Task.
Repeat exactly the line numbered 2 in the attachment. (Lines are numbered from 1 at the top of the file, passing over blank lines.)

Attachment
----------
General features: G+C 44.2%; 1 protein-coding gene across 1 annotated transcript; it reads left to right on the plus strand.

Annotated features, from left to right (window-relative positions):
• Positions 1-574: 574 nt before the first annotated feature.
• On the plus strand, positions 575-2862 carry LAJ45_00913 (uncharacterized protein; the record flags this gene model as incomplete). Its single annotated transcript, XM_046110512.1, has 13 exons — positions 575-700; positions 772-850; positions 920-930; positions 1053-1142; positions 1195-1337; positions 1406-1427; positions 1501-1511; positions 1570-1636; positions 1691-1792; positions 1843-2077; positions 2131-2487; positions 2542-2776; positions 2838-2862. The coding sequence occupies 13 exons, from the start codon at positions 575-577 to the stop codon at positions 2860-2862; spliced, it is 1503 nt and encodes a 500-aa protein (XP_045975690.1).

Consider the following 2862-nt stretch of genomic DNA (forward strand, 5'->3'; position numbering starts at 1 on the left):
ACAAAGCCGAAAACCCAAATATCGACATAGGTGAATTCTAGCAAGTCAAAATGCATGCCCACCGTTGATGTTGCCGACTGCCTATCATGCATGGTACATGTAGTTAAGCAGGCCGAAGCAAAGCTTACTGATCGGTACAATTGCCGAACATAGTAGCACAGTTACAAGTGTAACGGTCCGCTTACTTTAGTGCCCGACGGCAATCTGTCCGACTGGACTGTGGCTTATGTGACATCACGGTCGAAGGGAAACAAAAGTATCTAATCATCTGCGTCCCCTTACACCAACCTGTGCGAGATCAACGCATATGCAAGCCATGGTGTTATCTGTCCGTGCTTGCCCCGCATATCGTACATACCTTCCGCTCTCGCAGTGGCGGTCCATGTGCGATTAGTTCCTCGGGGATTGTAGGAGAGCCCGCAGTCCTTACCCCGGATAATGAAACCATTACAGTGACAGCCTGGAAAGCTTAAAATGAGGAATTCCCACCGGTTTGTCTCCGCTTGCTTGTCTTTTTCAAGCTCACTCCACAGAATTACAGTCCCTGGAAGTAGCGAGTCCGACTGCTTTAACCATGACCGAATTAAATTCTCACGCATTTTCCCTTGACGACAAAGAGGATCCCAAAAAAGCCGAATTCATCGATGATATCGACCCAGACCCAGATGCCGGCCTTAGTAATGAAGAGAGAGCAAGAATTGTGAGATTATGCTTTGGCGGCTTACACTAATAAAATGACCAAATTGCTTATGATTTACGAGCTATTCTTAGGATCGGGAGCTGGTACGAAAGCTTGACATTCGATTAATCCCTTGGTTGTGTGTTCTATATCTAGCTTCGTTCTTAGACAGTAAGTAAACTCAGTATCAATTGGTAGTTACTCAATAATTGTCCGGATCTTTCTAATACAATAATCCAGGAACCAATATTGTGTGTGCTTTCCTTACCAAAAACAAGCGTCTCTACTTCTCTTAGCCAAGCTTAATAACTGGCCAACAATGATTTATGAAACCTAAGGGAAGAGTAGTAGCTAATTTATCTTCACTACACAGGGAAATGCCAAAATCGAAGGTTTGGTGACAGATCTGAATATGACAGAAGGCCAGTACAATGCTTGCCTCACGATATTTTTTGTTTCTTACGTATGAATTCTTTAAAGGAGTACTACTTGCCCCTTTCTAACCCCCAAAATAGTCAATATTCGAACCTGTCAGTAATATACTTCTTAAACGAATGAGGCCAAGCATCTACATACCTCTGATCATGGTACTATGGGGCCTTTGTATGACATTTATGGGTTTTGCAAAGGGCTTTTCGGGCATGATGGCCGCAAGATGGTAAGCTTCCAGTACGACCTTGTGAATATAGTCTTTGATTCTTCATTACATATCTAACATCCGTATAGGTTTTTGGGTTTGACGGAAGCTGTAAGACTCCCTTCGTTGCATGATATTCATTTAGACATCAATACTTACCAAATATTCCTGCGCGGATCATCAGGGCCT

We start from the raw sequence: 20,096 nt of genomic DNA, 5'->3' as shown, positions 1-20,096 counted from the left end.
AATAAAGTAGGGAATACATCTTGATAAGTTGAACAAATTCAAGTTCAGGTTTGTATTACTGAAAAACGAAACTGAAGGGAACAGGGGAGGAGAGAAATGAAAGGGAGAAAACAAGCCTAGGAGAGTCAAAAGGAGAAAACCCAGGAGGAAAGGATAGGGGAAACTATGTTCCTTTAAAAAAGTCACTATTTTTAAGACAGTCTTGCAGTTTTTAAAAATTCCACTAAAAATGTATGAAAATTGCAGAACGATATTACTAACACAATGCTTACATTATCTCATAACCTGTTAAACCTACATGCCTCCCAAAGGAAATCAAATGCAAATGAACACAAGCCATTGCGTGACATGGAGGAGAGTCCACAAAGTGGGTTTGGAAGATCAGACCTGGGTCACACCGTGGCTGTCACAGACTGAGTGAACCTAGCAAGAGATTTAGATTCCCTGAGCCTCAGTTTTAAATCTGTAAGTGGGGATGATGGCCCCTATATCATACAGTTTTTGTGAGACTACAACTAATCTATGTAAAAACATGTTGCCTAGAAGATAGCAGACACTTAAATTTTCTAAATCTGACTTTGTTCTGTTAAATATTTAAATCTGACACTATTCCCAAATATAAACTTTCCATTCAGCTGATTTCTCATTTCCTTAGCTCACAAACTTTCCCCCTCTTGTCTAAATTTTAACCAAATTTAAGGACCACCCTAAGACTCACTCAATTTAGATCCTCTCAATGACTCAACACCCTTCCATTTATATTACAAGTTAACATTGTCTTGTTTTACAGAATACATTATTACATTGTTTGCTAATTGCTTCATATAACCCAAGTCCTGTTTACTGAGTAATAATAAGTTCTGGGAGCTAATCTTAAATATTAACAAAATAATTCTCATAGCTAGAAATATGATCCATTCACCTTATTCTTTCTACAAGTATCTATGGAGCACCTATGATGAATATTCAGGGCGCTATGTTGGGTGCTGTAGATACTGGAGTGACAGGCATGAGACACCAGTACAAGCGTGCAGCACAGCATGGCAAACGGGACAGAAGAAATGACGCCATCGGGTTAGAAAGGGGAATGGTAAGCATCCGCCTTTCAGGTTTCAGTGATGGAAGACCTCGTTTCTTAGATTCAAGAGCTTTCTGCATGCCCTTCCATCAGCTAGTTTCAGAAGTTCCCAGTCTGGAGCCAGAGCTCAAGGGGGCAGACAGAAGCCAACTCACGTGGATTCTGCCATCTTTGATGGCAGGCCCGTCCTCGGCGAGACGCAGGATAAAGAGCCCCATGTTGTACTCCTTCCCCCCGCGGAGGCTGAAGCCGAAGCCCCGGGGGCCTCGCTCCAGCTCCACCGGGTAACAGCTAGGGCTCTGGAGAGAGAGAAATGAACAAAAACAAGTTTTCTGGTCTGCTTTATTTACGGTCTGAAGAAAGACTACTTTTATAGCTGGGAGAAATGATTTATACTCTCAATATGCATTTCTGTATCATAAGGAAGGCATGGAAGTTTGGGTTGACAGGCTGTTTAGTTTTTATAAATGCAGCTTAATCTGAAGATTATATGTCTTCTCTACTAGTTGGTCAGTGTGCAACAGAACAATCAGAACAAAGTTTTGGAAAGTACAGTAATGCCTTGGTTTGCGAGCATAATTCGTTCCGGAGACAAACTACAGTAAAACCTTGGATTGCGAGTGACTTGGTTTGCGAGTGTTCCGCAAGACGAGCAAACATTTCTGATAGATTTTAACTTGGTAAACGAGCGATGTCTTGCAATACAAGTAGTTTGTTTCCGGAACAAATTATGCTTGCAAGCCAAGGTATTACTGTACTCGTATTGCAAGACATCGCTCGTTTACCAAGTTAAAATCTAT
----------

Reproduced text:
Annotated features, from left to right (window-relative positions):